If Minolta wants to sell more lenses, first they have to sell more cameras: then they need to provide competitive lenses at competitive prices across various price/specification levels. If they do this, then the inroads into their market made by 3rd party lens manufacturers will be less. Failure to do this not only opens them up to competition from lens manufacturers, but also from camera manufacturers, since at the end of the day, it's the whole system that sells. I'd also suggest that even where a photographer starts by buying cheaper third party glass, provided they stay with the system they remain a market for future sales of quality own brand glass, as well as for body upgrades. Create incompatibility, and you create the incentive to look around at alternatives - it's that simple.
     
  10. >Is the AF500mm f8 Reflex included too? Ishizuka: Yes, we aim to incorporate that lens. We haven?t fully completed the compatibility testing yet, but logically it is proven suitable.

    That's all very interesting, and maybe I'm just dense, but try as I might I cannot see how this has anything to do with *third party* lenses like Tamron, which I believe was the question. The AF500mm isn't a Tamron lens is it?

    To reiterate my point one more time, I'm not saying Minolta's new digital camera won't be compatible with Minolta lenses - that would be silly. I'm saying that it's possible that the new camera *may* not be compatible with 3rd party lenses like Tamron and Sigma. This happens all the time with Canon and Sigma. And there are plenty of people who are stuck with Sigma lenses made for older Canon cameras that Sigma will not re-chip and thus the buyer is stuck using the lens on an older body or can't use it at all.

    If Minolta is somewhere on record that they will support older, 3rd party lenses that they did not manufacture, then that's great. But I don't see that in this quote or the provided link, which I read. Perhaps Tamron has a statemtent on their website.

    If Minolta hasn't "fully completed compatiblity testing" on their own lenses, is it safe to assume they've completed compatibility testing on *any* competitor's lenses? The big three are Sigma, Tokina and Tamron - how long might it take to test all of those?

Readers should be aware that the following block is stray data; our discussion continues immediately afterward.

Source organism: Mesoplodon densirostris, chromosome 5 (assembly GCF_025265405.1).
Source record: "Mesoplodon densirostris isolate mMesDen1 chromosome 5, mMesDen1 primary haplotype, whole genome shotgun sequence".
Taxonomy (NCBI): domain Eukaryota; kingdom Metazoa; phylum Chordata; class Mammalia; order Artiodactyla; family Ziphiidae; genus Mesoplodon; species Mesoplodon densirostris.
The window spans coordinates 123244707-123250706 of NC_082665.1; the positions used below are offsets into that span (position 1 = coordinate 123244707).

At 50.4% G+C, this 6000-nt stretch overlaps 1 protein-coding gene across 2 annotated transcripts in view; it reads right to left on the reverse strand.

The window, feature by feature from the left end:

Another rhetorical question: If you had three or four Tamron (or Tokina or Sigma) lenses made with a Minolta mount, would you buy this new Minolta digital camera without testing your lenses first, or buy it site-unseen banking on the speculation that they remain compatible?

    The point was made that it's reasonably safe to buy *new* 3rd party lenses for a new camera and I would agree that's a safer bet. But Irene's lenses are not new. Best wishes . . .
     
  11. Tamron Service Update From: http://www.tamron.com/about/updates_minolta.asp

    ">Compatibility with Minolta Maxxum 3 Date
    The Tamron AF28-300mm XR (model A06) may not auto focus properly when used on the Minolta Maxxum 3 Date camera. Testing has shown that the lens may not perform the AF funtion when the camera power is switched OFF and then turned ON again. However, if the lens is detached and re-mounted while the power is ON, AF will operate normally.

    Please note that this problem only exists with the combination of Maxxum 3 Date camera and Tamron 28-300 XR. The Tamron 28-300mm XR lens (A06) will auto focus properly with all other camera models from Minolta.

    Tamron USA, Inc. can upgrade the CPU free of charge to be compatible with your Maxxum 3 Date."

    To Tamron's credit, they will fix it for free. But this sort of stuff happens, and I believe that was the question that was asked. Best wishes . . .
     
  12. From the following post on dpreview, I deduce that Minolta probably ARE evaluating at least the more popular 3rd party lenses with the new camera:

    http://forums.dpreview.com/forums/read.asp?forum=1024&message=9855554

    From other posts there I note that their earlier attempts to produce a DSLR founded exactly on not taking the trouble to consider the lenses that likely buyers actually own already - see

    http://forums.dpreview.com/forums/read.asp?forum=1000&message=9809166

    and following.

    Moreover, Tamron generally have an excellent record at reverse engineering lens mounts to give good compatibility with marque bodies, and back this up by offering a 6 year warranty. While it's possible that the new camera could have problems with certain lenses (after all, as I pointed out above there are problems with some of Canon's OWN lenses and their new flagship DSLR which seem to need replacement of the lens mount and image stabiliser to fix - an expensive modification if the lens is past its measly 1 year warranty), I think that Minolta are making a big effort to avoid problems. By using the existing Dynax 7 film body (and therefore lens protocols etc.) as the basis they are also reducing the technological risks.